Saturday, October 16, 2010
Recent bike-related newsWe read a number of bike and smart growth blogs. After returning from a trip to Vermont, where we had some glorious weather and great bike riding, it took a while to get caught up on our reading. Below are a number of links we found that might be of interest:
- Dulles Airport must reduce its carbon "toeprint"—One way would be to develop a bike trail along the Dulles Toll Rd that would allow some of the 36,000 people who work there to go by bike. From GreaterGreaterWashington.
- "Why do we allow these deaths to occur?" - A Q&A with Peter Jacobsen—Jacobsen is the researcher behind the widely regarded and influential "Safety in Numbers" concept. He is now involved with the "Vision Zero" traffic safety philosophy. From Bike Portland.
- Car Free City is a Ride Lexington County Takes on a Bike—Formerly known as Bicycle City, Car Free City is being developed in Gaston, SC, located just south of Columbia. Originally from Bike Portland.
- Kiwi commuters go green with new bike monorail—Google recently invested in this new pedal-powered transportation system, known as the Shweeb. Some have said it could be used in Tysons as another way to get around.
- The Invisible Cyclists of Los Angeles—Includes a section titled "Less Money = Less Choice + More Danger." FABB plans to hold bike light giveaways this Fall to reach out so those who depend on bikes for transportation and often ride at night without lights. Originally from Bike Portland.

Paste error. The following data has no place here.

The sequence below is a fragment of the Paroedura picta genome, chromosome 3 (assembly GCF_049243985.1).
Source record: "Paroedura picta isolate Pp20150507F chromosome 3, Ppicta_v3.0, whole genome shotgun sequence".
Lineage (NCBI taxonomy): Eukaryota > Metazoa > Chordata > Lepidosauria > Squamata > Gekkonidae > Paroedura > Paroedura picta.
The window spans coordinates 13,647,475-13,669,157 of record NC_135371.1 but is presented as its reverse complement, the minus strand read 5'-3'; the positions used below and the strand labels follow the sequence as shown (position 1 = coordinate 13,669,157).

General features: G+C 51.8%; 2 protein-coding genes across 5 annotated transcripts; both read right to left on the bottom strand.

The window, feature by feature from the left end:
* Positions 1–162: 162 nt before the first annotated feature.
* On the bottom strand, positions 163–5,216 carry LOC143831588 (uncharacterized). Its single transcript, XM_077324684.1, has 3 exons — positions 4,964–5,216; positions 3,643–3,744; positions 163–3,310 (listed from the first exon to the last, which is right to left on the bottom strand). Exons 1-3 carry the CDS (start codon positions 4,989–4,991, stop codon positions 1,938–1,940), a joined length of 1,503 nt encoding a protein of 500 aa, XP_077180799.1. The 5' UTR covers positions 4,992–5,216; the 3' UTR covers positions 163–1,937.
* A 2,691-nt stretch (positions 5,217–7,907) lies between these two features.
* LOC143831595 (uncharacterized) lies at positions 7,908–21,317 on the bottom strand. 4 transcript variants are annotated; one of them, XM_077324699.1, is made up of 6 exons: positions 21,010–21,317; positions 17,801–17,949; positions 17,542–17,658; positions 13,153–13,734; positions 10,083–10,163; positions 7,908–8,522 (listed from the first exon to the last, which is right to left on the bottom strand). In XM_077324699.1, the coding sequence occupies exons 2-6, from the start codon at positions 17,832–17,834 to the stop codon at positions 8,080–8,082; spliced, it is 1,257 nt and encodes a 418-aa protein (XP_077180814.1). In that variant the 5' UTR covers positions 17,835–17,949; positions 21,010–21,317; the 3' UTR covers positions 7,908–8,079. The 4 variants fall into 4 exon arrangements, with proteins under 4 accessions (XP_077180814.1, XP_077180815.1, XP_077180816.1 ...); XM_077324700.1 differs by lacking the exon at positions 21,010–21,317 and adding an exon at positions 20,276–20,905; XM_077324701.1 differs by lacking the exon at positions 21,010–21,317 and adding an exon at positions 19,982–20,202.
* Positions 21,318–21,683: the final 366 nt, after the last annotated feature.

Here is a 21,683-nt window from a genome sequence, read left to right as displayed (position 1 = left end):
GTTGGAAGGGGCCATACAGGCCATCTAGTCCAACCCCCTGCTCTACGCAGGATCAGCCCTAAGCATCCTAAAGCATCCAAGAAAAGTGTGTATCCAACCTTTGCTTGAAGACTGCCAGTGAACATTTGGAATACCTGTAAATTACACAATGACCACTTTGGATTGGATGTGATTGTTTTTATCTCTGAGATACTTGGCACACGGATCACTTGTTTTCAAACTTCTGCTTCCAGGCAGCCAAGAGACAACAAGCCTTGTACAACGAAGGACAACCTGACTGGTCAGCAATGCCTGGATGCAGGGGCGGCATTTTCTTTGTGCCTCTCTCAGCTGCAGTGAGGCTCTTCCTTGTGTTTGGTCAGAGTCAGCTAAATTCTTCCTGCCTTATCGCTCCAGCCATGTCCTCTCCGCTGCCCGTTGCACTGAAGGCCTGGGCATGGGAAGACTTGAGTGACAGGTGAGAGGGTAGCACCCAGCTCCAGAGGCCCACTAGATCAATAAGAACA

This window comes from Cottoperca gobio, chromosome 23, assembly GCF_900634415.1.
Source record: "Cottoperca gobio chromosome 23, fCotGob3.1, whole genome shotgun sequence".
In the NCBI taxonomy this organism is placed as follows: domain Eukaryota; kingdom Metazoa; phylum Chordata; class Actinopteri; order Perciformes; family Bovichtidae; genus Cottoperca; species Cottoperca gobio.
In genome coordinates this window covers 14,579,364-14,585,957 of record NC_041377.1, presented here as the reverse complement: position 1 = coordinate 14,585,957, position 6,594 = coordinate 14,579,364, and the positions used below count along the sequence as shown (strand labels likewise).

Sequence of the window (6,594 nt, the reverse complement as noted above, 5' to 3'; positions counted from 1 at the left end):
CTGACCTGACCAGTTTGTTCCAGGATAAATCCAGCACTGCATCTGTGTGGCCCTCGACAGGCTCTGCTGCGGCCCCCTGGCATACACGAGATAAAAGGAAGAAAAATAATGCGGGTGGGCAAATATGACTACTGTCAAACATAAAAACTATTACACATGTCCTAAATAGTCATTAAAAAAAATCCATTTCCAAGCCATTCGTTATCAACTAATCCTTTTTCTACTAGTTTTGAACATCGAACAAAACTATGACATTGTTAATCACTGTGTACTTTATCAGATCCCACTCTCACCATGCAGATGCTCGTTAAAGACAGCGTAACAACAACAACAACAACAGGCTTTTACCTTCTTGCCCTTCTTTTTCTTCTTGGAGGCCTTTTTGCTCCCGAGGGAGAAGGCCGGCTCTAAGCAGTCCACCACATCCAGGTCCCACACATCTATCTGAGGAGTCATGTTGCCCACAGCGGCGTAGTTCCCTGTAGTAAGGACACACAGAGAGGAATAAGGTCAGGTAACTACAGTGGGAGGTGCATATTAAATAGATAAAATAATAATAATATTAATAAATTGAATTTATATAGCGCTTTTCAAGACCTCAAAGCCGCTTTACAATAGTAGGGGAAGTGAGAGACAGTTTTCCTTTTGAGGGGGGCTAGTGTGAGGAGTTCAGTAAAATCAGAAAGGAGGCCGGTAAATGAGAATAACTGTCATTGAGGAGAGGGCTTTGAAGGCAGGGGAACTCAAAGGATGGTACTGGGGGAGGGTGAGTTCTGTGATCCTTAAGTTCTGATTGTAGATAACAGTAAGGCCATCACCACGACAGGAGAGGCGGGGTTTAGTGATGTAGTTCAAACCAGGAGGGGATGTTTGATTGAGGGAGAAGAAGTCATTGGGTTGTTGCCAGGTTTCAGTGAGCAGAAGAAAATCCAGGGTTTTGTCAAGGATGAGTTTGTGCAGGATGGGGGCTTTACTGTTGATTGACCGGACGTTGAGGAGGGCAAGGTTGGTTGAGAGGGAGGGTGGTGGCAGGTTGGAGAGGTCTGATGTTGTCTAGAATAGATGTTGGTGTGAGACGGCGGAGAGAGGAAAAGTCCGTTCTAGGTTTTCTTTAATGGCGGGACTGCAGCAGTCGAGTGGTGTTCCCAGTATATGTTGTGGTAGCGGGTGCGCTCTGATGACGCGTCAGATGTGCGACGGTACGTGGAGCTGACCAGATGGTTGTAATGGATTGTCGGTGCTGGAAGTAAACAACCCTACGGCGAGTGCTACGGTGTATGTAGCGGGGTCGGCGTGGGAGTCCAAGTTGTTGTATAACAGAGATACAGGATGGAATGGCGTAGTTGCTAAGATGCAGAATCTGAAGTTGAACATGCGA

- Plan to reduce sprawl will boost health, environment—"Oil dependency, climate change and health-care costs are but three of a growing list of ills, rapidly becoming crises, that give us reason to look again at how we build our communities and what policy can do about it. American suburbanization did not happen by accident; it was heavily subsidized by federal and state dollars, most powerfully in the form of highway funds. The first step to a solution is to reduce incentives for sprawl, including new highways or highway lanes. If we have learned one thing from the suburban experiment, it is that you can't grow a green economy on blacktop." From the Washington Post.